My new favorite snack is home-popped popcorn. When I first mentioned this to my mother, I said something along the lines of, “I’ve been making my own popcorn.” By this, she thought I meant growing my own corn, drying it, and then popping it. Really, mom?
She should know me well enough to know that I think THAT sounds like way too much work 🙂
I have been doing the “making my own popcorn” version that you all hopefully thought of, which is that I’m buying the kernels and popping them in a pot on the stove. It is so, so deliciously good and easy. I wouldn’t say “easy” unless it actually was. This is coming from the woman who will have a snack craving so strong and urgent that I’ve eaten almost entire bags of shredded cheese intended for tomorrow’s dinner, eaten sandwich bread slices without anything on them, etc. If it’s not going to be in my stomach in 3 minutes or less, it’s not the snack for me.
Home-popped popcorn is most definitely the snack for me. I can really taste the freshness and it makes the biggest difference.
3 tbsp of popping corn (you can use any brand, I like Trader Joe’s version)
1 tbsp (plus another drop or two) of oil (I’ve been using olive oil and I love the flavor, but any oil would work)
Salt to taste
1. Add the oil to a medium-sized pot with a well-fitting lid.
2. Add 2-3 kernels to the oil, heat over medium heat on the stove, and cover the pot.
3. Wait until you can hear at least one of the kernels pop, then add the rest of the kernels and cover.
4. Holding the pot handle securely in one hand, hold the lid tightly onto the pot with your other hand and begin to shake the pot over the burner. The kernels should begin to pop after about 15 seconds or so.
5. Continue shaking the pot until the popping slows. (By shaking the pot and listening you should also be able to hear if there are multiple unpopped kernels in the bottom – if there are, keep shaking). This should take anywhere from 1 to 3 minutes depending on your stove and pot.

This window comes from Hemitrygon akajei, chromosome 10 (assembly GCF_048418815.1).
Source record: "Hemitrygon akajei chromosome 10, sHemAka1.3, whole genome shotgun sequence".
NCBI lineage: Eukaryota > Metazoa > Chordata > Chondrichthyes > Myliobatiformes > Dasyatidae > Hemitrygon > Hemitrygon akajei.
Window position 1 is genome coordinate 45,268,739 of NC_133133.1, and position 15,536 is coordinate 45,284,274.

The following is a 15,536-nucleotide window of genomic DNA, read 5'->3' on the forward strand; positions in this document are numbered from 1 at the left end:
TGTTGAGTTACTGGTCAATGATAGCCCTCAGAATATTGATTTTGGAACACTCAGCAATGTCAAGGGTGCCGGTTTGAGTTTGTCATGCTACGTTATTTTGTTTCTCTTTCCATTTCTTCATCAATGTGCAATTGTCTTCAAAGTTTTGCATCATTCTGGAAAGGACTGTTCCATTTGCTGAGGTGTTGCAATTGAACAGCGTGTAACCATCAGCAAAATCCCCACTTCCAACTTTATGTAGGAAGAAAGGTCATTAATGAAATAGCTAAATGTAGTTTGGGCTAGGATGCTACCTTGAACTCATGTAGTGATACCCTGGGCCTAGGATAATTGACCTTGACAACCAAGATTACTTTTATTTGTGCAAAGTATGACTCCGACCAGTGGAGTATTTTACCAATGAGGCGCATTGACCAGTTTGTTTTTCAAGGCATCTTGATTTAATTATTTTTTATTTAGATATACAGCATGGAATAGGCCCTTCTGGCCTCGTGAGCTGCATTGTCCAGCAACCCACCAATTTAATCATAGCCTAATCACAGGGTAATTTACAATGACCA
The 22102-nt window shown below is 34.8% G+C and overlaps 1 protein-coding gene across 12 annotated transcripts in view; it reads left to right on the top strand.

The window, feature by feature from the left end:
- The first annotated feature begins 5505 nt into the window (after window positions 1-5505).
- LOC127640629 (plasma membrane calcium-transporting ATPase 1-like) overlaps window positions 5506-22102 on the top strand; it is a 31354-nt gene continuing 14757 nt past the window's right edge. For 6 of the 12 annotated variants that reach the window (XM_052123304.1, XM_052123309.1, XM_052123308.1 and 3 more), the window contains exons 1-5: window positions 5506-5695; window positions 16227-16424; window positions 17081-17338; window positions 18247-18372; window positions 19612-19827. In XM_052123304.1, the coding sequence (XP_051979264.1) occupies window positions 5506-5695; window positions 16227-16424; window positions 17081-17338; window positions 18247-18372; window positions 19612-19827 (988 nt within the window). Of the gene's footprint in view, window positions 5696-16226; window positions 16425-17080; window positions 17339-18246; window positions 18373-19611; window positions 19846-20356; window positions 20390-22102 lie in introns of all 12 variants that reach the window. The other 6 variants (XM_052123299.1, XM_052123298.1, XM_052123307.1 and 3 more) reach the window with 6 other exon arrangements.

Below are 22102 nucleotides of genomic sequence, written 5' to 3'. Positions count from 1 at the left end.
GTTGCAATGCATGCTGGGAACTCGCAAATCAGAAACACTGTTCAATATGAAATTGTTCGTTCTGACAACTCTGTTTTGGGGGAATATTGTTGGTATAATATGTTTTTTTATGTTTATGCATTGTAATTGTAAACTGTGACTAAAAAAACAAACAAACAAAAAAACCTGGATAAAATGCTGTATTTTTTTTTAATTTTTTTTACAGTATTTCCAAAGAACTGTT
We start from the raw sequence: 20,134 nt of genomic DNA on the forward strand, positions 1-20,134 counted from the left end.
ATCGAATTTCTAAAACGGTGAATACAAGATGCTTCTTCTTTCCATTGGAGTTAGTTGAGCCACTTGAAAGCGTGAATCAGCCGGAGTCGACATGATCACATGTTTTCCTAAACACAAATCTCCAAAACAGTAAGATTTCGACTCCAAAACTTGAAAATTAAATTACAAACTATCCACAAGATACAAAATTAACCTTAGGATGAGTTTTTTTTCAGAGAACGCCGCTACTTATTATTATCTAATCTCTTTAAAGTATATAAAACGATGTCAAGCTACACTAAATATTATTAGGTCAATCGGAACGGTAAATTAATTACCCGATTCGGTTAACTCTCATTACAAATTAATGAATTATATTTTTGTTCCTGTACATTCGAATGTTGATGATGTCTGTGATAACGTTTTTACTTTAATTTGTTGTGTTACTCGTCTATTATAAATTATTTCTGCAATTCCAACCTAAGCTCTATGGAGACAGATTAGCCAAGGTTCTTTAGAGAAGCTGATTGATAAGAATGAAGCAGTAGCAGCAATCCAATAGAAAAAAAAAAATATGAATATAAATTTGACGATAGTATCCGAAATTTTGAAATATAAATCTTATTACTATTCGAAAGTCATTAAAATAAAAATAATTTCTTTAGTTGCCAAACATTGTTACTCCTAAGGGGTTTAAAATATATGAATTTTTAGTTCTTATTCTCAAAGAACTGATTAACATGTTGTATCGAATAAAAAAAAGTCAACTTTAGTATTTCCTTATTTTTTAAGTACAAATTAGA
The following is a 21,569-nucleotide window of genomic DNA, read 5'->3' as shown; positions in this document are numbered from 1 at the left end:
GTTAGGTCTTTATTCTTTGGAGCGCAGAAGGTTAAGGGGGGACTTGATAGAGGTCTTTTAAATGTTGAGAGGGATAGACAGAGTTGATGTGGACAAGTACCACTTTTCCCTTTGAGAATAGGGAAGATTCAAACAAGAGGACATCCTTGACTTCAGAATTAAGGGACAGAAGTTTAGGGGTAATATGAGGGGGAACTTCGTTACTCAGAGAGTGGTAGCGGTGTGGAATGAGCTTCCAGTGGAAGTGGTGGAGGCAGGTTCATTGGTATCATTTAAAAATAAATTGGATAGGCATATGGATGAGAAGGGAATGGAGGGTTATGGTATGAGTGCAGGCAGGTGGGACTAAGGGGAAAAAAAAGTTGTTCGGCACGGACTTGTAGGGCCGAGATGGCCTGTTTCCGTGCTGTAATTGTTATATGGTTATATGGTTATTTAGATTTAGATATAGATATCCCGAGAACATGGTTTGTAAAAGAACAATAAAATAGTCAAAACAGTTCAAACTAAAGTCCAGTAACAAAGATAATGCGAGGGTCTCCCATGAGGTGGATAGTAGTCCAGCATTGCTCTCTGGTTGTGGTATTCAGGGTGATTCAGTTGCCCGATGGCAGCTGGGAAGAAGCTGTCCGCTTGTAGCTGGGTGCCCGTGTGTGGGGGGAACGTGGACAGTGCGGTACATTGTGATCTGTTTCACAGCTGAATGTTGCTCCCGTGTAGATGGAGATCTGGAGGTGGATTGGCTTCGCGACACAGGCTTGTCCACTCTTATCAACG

6. Uncover, add salt to taste, and serve immediately!
Makes 1 serving.
A few notes:
- I have a gas stove. I’m not sure how the results are with an electric burner – I’d recommend leaving the pot on the burner and sliding it back and forth. Over my gas burner, I hold the pot approximately 1-3 inches off of the burner so the heat is still direct.
- The shaking IS necessary – otherwise they’ll stick to the bottom of the pot and burn. I like to do a gentle rocking-side-to-side motion with the pot combined with some vigorous shaking.
- After popping, you can add any traditional (or nontraditional) popcorn condiments you desire – grated parmesan cheese would be delicious, as would some freshly grated black pepper. Or experiment with sweet popcorn and add sugar and cinnamon! Oh, and I almost forgot – although it has a great delicate buttery taste on its own, you could melt some butter and pour it right on top. Yum.
- One 3 tbsp (unpopped) serving makes about 6 cups of popped popcorn. The popped serving has 120 calories, making it one of the lowest-calorie snacks in my arsenal.
- By making the popcorn yourself, you’re avoiding the gibberish ingredients and chemicals in the microwaveable popcorn bags, and you get to control how much salt and/or butter you put on it.
- It’s cheap! The bag I bought was between $2 and $3 and has 22 servings.
I’m never, ever, ever going back to microwave popcorn.